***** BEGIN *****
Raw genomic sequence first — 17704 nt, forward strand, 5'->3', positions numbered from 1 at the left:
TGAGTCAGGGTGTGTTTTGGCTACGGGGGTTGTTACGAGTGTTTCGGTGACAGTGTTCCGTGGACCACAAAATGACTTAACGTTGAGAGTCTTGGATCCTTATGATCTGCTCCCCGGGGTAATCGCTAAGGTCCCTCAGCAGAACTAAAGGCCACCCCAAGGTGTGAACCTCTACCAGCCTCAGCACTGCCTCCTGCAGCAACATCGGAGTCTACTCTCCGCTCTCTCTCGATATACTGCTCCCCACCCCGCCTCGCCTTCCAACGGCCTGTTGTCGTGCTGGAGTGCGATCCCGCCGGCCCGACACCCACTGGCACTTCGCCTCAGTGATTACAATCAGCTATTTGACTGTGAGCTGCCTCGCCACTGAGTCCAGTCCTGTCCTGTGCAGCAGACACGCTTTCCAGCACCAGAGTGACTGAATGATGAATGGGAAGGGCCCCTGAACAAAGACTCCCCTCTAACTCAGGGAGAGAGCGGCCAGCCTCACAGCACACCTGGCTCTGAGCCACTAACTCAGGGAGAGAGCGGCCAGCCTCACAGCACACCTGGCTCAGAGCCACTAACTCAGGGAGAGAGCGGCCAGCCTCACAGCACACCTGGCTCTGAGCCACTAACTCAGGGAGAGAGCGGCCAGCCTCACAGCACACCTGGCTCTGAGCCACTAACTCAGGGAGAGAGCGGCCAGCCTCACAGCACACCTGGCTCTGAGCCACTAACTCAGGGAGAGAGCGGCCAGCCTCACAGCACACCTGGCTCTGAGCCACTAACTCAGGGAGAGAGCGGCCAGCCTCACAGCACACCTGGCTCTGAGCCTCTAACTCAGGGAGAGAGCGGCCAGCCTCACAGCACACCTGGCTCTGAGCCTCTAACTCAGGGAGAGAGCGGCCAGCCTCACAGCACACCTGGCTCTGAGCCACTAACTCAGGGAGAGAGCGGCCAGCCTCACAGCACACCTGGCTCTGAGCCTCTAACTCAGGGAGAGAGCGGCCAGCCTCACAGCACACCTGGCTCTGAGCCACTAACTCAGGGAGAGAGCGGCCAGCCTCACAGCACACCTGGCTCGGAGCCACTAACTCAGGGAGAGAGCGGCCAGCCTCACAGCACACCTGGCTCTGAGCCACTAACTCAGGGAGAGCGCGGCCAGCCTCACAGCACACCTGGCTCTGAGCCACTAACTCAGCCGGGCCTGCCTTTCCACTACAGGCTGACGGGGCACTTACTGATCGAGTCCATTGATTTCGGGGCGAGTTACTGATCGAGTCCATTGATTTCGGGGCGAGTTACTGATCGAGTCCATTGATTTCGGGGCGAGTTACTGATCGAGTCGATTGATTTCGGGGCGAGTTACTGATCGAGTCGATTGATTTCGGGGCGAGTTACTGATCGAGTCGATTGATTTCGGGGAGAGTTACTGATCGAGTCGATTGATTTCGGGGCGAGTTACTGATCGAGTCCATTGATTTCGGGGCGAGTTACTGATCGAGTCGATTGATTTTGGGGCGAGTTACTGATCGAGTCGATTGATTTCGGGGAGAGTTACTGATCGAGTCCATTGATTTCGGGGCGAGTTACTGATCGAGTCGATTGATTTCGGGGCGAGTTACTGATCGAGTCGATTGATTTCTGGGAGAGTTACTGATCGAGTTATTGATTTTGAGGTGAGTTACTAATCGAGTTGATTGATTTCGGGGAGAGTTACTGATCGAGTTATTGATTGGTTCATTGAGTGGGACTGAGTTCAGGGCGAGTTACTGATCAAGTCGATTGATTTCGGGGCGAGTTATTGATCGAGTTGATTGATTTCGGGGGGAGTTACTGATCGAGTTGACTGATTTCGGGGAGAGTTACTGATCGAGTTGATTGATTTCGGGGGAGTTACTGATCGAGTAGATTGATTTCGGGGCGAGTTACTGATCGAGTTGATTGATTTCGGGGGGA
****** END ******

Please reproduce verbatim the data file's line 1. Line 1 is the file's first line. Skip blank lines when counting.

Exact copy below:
Raw genomic sequence first — 17704 nt, forward strand, 5'->3', positions numbered from 1 at the left: